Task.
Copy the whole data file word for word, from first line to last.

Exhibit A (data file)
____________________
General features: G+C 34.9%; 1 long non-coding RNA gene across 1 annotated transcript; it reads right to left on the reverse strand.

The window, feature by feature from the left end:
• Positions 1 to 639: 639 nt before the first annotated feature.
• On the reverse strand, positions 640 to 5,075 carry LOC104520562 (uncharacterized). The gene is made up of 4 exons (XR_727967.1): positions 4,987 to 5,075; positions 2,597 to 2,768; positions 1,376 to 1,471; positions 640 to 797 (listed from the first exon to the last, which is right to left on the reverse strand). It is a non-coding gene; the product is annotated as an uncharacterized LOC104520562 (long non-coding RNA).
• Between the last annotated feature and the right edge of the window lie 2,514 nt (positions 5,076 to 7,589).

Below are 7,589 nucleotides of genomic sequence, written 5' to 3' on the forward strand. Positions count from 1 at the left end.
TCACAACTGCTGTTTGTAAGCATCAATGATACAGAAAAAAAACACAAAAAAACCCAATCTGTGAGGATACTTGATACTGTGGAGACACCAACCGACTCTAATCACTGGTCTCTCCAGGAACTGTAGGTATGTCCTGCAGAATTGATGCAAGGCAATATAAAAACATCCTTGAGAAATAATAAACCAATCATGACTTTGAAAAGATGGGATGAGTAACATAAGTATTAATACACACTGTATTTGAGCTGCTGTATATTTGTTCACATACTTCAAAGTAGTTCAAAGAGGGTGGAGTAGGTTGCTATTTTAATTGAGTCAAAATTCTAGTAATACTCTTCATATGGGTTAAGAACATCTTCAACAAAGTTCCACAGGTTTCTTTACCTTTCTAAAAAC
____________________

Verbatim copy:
General features: G+C 34.9%; 1 long non-coding RNA gene across 1 annotated transcript; it reads right to left on the reverse strand.

The window, feature by feature from the left end:
• Positions 1 to 639: 639 nt before the first annotated feature.
• On the reverse strand, positions 640 to 5,075 carry LOC104520562 (uncharacterized). The gene is made up of 4 exons (XR_727967.1): positions 4,987 to 5,075; positions 2,597 to 2,768; positions 1,376 to 1,471; positions 640 to 797 (listed from the first exon to the last, which is right to left on the reverse strand). It is a non-coding gene; the product is annotated as an uncharacterized LOC104520562 (long non-coding RNA).
• Between the last annotated feature and the right edge of the window lie 2,514 nt (positions 5,076 to 7,589).

Below are 7,589 nucleotides of genomic sequence, written 5' to 3' on the forward strand. Positions count from 1 at the left end.
TCACAACTGCTGTTTGTAAGCATCAATGATACAGAAAAAAAACACAAAAAAACCCAATCTGTGAGGATACTTGATACTGTGGAGACACCAACCGACTCTAATCACTGGTCTCTCCAGGAACTGTAGGTATGTCCTGCAGAATTGATGCAAGGCAATATAAAAACATCCTTGAGAAATAATAAACCAATCATGACTTTGAAAAGATGGGATGAGTAACATAAGTATTAATACACACTGTATTTGAGCTGCTGTATATTTGTTCACATACTTCAAAGTAGTTCAAAGAGGGTGGAGTAGGTTGCTATTTTAATTGAGTCAAAATTCTAGTAATACTCTTCATATGGGTTAAGAACATCTTCAACAAAGTTCCACAGGTTTCTTTACCTTTCTAAAAAC